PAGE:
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Clarification of closures and GO

  1) Glaaag, did the CL meeting *really* ditch the notion of being able
    to include special variables into closures?  I thought it merely decided 
    to extend the LispM syntax to include all lexically appearing variables 
    by default (sort of what NIL was proposing to do) which would mean 
    current LispM closures would be a subset of the future closures.

First of all, as has already been pointed out on the mailing list,
the word "closure" has been used to mean different things.  Here I will
always speak explicitly of "closures over lexical variables" and
"closures over special variables".

The CL meeting did *not* vote to get rid of either kind of closure.
It was to have been an item on the agenda at Hedrick's request, and I
apologize greatly for having overlooked it.  Subsequent to the meeting
the notion of eliminating closures over special variables has been
discussed on the net.  As nearly as I can tell, so far there is some
sympathy for eliminating them, and no ardent voices for retaining them.
However, a formal poll has not been conducted.

The current state of Common LISP with respect to closures is as follows:
bound variables that are not special are lexical (not local--if a compiler
can suitably determine that a lexical variable is not referred to from within
a nested lambda-expression, then it is welcome to treat it as local; this
static analysis can be performed at compile time).  Therefore the FUNCTION
construct containing a lambda-expression may need to construct a closure
over lexical variables.  Again, in the interpreter it is probably simplest
to close over all lexical variables, but compiled code can close over
only those variables that are needed (possibly none).

There is a separate construct, called CLOSURE, that constructs closures
over special variables.  It takes any function and an explicit list of
names of special variables, and constructs a closure over precisely those
special variables and no others.  It does not close over any lexical
variables whatsoever.  If you write
    (LET ((A 0) (B 1))
	(CLOSURE #'(LAMBDA (X Y) (+ A B X Y)) '(B)))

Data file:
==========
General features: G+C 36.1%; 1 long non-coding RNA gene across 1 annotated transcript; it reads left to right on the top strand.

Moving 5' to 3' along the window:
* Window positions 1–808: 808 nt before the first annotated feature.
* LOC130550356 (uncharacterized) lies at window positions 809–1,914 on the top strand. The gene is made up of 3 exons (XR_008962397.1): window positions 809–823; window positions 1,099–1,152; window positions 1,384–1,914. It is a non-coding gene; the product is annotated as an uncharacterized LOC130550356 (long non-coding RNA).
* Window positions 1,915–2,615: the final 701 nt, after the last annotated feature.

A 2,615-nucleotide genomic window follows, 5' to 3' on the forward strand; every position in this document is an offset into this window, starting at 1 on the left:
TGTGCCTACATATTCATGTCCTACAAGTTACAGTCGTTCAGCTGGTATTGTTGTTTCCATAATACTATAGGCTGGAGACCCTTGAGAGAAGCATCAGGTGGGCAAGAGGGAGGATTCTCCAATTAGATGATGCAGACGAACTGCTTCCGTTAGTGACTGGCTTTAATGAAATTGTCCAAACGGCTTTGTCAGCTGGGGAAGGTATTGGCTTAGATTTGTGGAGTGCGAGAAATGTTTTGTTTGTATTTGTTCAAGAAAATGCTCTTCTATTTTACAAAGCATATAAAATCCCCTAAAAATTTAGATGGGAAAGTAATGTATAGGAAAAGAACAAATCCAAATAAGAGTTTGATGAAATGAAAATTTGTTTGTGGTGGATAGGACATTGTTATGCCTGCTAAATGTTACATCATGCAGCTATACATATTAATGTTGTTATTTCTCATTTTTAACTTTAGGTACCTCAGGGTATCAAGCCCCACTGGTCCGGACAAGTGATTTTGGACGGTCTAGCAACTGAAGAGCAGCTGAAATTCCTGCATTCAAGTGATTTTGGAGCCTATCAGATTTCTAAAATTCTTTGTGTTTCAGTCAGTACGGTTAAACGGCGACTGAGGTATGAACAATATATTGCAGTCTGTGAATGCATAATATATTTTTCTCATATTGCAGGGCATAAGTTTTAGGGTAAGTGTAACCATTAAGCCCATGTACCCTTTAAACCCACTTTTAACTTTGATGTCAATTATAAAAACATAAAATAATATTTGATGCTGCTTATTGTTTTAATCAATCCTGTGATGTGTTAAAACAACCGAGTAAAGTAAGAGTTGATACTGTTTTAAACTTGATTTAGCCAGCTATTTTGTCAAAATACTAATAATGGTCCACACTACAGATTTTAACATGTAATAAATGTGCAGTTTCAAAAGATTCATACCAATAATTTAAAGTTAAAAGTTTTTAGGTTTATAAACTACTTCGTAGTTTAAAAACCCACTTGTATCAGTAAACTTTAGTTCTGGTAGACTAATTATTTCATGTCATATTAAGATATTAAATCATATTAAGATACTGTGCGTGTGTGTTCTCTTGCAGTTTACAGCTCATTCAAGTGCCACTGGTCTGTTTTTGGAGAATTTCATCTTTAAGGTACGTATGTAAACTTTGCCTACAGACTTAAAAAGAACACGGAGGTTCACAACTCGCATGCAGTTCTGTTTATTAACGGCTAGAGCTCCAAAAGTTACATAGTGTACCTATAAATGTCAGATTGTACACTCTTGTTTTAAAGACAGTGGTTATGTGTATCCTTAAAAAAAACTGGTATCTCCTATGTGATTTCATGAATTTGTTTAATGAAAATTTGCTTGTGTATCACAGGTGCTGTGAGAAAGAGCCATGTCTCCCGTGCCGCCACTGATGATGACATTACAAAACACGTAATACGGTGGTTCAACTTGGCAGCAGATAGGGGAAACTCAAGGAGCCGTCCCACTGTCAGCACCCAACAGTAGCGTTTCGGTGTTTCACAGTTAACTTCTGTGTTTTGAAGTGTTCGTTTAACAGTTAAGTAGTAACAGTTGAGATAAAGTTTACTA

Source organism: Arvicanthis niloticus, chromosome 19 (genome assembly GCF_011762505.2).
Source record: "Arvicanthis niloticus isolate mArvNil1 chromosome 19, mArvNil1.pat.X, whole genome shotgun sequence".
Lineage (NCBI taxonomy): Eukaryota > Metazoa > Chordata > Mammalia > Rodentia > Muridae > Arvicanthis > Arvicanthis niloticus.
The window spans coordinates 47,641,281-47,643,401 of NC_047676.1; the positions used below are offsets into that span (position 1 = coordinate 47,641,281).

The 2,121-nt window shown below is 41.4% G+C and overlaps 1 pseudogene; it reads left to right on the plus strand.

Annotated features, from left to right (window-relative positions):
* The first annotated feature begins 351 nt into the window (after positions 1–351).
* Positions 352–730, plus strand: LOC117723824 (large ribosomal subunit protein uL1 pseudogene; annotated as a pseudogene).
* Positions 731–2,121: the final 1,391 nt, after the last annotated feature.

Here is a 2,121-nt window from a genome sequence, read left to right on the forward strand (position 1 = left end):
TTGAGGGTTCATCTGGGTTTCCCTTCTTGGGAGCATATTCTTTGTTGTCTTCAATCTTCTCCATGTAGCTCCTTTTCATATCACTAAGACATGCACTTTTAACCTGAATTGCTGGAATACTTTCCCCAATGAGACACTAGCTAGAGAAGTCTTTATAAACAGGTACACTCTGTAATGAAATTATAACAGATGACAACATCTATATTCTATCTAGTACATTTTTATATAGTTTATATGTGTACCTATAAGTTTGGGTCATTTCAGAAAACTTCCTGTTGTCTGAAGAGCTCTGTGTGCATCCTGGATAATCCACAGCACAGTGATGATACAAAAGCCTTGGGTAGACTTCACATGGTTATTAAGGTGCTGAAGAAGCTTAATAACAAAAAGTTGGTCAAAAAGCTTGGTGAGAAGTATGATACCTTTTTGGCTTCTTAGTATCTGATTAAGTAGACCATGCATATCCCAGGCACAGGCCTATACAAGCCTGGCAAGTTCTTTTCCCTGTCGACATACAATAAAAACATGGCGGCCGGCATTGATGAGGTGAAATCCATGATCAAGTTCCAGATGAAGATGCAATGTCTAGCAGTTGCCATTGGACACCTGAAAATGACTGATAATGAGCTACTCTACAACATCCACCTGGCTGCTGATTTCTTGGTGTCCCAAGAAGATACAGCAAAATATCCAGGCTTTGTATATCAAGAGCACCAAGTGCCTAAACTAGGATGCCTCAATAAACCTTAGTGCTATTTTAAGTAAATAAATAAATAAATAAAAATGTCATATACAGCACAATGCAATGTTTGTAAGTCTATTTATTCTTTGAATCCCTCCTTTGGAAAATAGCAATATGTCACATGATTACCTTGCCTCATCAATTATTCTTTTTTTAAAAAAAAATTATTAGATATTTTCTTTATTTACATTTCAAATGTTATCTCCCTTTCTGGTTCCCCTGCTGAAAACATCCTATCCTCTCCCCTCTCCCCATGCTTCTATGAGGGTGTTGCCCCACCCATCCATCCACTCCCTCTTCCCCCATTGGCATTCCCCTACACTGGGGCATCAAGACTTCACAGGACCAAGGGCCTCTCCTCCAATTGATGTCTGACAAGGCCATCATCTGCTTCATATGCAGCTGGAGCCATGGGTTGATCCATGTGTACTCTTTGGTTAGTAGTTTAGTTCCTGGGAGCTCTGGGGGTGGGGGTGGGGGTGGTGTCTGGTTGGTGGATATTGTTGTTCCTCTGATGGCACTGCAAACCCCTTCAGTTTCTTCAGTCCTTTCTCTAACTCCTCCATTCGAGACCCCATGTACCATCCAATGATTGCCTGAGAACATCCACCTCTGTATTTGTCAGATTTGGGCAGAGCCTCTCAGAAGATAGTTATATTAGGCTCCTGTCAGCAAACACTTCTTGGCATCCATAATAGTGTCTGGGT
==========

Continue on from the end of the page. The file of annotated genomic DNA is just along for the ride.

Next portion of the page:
then the result of the CLOSURE operation indeed closes over both
A (a lexical variable) and B (a special variable), but for completely
independent reasons.  The use of FUNCTION implied by #' caused A to
be closed over before the CLOSURE operation ever executed.

  2) I can't believe we agreed to support full funarging.  That's incredible!
    Only the spaghetti stack does this "right", for the pseudo-mathematical
    concept you mention, and CL is nowhere near spaghetti yet.  The
    alternative is to ditch Lisp semantics and go for Scheme, and I hope
    there hasn't been any consensus on that!!!

Well, full lexical scoping as well as dynamic scoping has been agreed to;
along with CLOSURE, that's a full as I've ever seen any funarging get.
Even without CLOSURE, one still has closures over lexical variables,
which I suppose is what some people mean by "full funarging".  It is
debatable whether spaghetti stacks "do it right" (I would refer you
to my 1977 paper "Macaroni is Better than Sphagetti", except
that I don't believbe that Macaroni *is* better; nevertheless that
paper contains a critique of spaghetti stacks that may be relevant).
Even if they do "do it right", it is debatable whether that is the only
correct model.

I'm sure that Common LISP hasn't gone for SCHEME, and I suspect the T folks
at Yale would back me up there.  While Common LISP, as currently defined,
supports lexical scoping, it also supports dynamic scoping in pretty
much the traditional style, and furthermore differs from SCHEME in having
separate value and function cells.

  3) Yea, my myopic misreading of Hedrick caused me to say issue #68 (and
    #62) when I meant #8.  But again, the consensus was to allow any local
    GO (local includes all the cases in issue #8 except from within funargs);
    Non-local GO's, such as could be the case from within funargs, were
    certainly argued against, so I'd hardly say there was consensus on this
    point;  wouldn't such non-local GO's ultimately imply spaghetti also?

The consensus of the recent meeting was that PROG tags, to which GO's
refer, would have lexical scope and *dynamic extent*.  The effect of that
last phrase is to make them behave like a CATCH followed by a local GO.
That is, once you have exited a PROG by whatever means, its tags are
no longer valid and you may not GO to them.